Sometimes art is easy to figure out — the artist is commenting on a sociopolitical issue through wacky performance art, or perhaps he or she is just representing nature through a painting.
Other times, an artwork is so mysteriously obtuse that if you search for a concept or a specific meaning, you'll just feel like you're banging your head against the wall. It is useless. The search is tiring. And in that exact moment, when it all seems impossible, you take another look at the artwork and let it mesmerize you.
This is a technique I suggest you try with Mexico City-born, Lisbon-based Rodrigo Hernández's solo exhibition, "A Complete Unknown," at Midway Contemporary Art in Minneapolis through March 30. This show is about experience, a cruise into shapes, forms, space and nothingness all at once.
The sparsely curated exhibition is made up of four hybrid painting-sculptures built from papier-mâché. Each piece is untitled. Each has its own wall in this square-shaped, brightly lit, white-walled gallery. I stood in the exact middle of the room, as if I were in the center of a clock, looking at the sculptures at 12, 3, 6 and 9.
They are all a grayish tone, three-dimensional and abstract. As I looked harder, I discovered various shapes, as one does when looking at clouds in the sky. The scroll of a violin. A small hill. A starkly modernist home overlooking it. Each mysterious piece has a gentle presence.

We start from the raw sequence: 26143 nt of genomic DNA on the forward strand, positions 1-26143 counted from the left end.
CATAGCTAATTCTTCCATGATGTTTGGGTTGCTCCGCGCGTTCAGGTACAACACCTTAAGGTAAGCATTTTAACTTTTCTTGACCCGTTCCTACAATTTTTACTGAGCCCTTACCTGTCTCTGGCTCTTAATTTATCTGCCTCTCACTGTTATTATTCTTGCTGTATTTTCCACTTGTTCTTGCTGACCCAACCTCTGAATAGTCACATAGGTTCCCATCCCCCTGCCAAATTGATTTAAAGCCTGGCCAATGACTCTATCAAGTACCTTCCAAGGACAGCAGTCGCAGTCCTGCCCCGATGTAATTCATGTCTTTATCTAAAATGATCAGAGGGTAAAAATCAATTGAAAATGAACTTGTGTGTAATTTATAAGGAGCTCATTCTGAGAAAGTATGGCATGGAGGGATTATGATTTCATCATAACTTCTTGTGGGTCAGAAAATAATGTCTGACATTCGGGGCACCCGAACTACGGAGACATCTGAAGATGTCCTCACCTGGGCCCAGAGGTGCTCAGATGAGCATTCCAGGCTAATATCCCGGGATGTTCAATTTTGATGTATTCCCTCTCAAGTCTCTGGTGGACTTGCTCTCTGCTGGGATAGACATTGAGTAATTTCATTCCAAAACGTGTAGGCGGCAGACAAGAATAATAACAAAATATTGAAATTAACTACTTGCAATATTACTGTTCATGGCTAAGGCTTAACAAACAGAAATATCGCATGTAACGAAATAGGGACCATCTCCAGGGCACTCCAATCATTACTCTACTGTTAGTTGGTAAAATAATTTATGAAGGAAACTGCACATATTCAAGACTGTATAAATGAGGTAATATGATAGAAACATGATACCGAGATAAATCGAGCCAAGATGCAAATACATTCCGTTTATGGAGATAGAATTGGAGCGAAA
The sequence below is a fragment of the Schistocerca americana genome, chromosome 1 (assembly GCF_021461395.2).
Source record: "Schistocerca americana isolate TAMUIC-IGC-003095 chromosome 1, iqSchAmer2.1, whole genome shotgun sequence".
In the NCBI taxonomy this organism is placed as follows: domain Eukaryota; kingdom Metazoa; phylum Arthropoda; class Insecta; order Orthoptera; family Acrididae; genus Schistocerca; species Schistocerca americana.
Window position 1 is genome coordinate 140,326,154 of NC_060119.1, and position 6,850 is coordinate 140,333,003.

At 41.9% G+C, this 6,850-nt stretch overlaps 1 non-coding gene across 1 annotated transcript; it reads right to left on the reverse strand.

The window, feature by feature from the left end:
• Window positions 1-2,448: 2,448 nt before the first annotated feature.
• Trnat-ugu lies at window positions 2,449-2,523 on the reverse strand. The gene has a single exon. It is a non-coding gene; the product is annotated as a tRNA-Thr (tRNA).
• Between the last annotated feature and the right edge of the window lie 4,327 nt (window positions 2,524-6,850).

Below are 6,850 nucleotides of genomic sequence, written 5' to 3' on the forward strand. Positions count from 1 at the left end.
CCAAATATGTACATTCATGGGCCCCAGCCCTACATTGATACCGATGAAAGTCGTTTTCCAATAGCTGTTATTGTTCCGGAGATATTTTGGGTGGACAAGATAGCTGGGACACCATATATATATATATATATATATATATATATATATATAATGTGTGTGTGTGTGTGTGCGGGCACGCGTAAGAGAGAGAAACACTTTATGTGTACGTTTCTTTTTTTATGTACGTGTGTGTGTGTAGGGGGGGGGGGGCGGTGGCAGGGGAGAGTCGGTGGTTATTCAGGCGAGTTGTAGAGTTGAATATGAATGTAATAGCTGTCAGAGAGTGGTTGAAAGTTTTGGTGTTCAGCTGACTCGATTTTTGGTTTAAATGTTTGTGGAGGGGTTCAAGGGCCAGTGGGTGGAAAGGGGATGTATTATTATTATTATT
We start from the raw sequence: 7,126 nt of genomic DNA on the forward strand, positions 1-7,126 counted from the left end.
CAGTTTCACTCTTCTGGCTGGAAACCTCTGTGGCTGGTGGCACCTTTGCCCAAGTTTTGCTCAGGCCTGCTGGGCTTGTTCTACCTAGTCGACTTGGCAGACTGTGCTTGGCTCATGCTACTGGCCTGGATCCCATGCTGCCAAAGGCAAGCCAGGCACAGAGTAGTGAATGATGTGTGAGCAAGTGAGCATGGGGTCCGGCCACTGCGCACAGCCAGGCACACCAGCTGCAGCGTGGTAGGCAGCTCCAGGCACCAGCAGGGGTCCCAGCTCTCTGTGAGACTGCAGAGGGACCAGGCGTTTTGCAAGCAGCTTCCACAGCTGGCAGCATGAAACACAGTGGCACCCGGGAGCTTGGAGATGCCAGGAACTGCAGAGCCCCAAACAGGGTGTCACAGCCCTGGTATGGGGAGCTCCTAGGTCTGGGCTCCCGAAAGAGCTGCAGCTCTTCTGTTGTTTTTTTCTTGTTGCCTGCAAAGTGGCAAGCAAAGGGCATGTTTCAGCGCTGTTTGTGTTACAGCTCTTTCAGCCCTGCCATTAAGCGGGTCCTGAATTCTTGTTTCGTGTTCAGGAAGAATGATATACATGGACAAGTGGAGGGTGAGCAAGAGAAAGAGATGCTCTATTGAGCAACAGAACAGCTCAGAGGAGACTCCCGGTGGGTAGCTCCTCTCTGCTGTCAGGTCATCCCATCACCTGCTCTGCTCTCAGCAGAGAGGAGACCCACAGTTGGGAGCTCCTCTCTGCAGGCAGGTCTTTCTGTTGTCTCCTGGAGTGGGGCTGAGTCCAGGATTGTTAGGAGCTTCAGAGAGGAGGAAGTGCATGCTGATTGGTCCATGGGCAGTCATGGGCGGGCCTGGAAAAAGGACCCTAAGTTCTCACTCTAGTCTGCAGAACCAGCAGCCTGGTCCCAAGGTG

"I feel like through these processes I'm peeling off slices of the drawing and seeing what it really is, what it is made of," said Hernández, when we corresponded by e-mail. "It's really all about making the body of the drawing 'stand up,' all about the building up of a sculpture starting really from nothing, flat gray scatteredness."
All of the artist's work has a dreaminess to it. His 2018 exhibition at Pivo in Sao Paulo, Brazil, titled "The Real World Does Not Take Flight," offered a visually hypnotic layout with similar three-dimensional sculpture-drawings, but they were colorful, filled with abstract forms.
In 2016 he did a series of paintings, "Selva," based on the dreams of a curator named Rob about a series of murals that Mexican artist Miguel Covarrubias made in 1939 in San Francisco. While these works were more object-oriented and less abstract — such as "Fish Dancing on Top of a Building" — they, too, shared a similar meditative quality with a Dada-ist edge, asking you to let them steal away your thinking mind, and send you into a trance.